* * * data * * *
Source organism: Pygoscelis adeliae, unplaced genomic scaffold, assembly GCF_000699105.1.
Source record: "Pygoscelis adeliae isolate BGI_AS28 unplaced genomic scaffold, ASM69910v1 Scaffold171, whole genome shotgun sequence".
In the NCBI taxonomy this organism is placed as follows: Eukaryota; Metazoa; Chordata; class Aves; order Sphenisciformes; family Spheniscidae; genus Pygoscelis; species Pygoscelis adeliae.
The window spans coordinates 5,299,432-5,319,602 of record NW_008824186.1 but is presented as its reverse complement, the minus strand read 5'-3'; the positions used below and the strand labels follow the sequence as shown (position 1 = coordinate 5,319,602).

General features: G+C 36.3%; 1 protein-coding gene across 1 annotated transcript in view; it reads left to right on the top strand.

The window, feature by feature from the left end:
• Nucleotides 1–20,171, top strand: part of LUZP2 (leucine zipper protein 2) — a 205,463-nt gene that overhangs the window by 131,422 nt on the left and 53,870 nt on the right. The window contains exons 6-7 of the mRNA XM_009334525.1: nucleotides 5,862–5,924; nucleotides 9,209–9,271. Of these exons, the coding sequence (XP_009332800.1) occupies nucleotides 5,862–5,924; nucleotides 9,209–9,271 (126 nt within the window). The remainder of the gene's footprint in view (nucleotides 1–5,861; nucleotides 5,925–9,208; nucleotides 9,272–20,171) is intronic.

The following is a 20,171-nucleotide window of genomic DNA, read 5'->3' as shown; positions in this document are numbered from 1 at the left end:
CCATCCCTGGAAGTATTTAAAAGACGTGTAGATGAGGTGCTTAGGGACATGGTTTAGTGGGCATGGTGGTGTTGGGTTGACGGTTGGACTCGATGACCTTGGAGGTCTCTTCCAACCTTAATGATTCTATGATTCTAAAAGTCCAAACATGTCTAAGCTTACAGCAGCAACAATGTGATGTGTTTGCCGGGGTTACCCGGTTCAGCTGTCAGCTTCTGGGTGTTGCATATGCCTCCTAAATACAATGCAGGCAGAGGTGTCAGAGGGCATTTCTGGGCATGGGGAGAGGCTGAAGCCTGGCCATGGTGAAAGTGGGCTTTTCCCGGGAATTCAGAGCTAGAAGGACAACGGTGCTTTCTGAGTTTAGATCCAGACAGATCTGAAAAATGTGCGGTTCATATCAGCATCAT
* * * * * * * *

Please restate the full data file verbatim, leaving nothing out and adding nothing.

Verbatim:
Source organism: Pygoscelis adeliae, unplaced genomic scaffold, assembly GCF_000699105.1.
Source record: "Pygoscelis adeliae isolate BGI_AS28 unplaced genomic scaffold, ASM69910v1 Scaffold171, whole genome shotgun sequence".
In the NCBI taxonomy this organism is placed as follows: Eukaryota; Metazoa; Chordata; class Aves; order Sphenisciformes; family Spheniscidae; genus Pygoscelis; species Pygoscelis adeliae.
The window spans coordinates 5,299,432-5,319,602 of record NW_008824186.1 but is presented as its reverse complement, the minus strand read 5'-3'; the positions used below and the strand labels follow the sequence as shown (position 1 = coordinate 5,319,602).

General features: G+C 36.3%; 1 protein-coding gene across 1 annotated transcript in view; it reads left to right on the top strand.

The window, feature by feature from the left end:
• Nucleotides 1–20,171, top strand: part of LUZP2 (leucine zipper protein 2) — a 205,463-nt gene that overhangs the window by 131,422 nt on the left and 53,870 nt on the right. The window contains exons 6-7 of the mRNA XM_009334525.1: nucleotides 5,862–5,924; nucleotides 9,209–9,271. Of these exons, the coding sequence (XP_009332800.1) occupies nucleotides 5,862–5,924; nucleotides 9,209–9,271 (126 nt within the window). The remainder of the gene's footprint in view (nucleotides 1–5,861; nucleotides 5,925–9,208; nucleotides 9,272–20,171) is intronic.

The following is a 20,171-nucleotide window of genomic DNA, read 5'->3' as shown; positions in this document are numbered from 1 at the left end:
CCATCCCTGGAAGTATTTAAAAGACGTGTAGATGAGGTGCTTAGGGACATGGTTTAGTGGGCATGGTGGTGTTGGGTTGACGGTTGGACTCGATGACCTTGGAGGTCTCTTCCAACCTTAATGATTCTATGATTCTAAAAGTCCAAACATGTCTAAGCTTACAGCAGCAACAATGTGATGTGTTTGCCGGGGTTACCCGGTTCAGCTGTCAGCTTCTGGGTGTTGCATATGCCTCCTAAATACAATGCAGGCAGAGGTGTCAGAGGGCATTTCTGGGCATGGGGAGAGGCTGAAGCCTGGCCATGGTGAAAGTGGGCTTTTCCCGGGAATTCAGAGCTAGAAGGACAACGGTGCTTTCTGAGTTTAGATCCAGACAGATCTGAAAAATGTGCGGTTCATATCAGCATCAT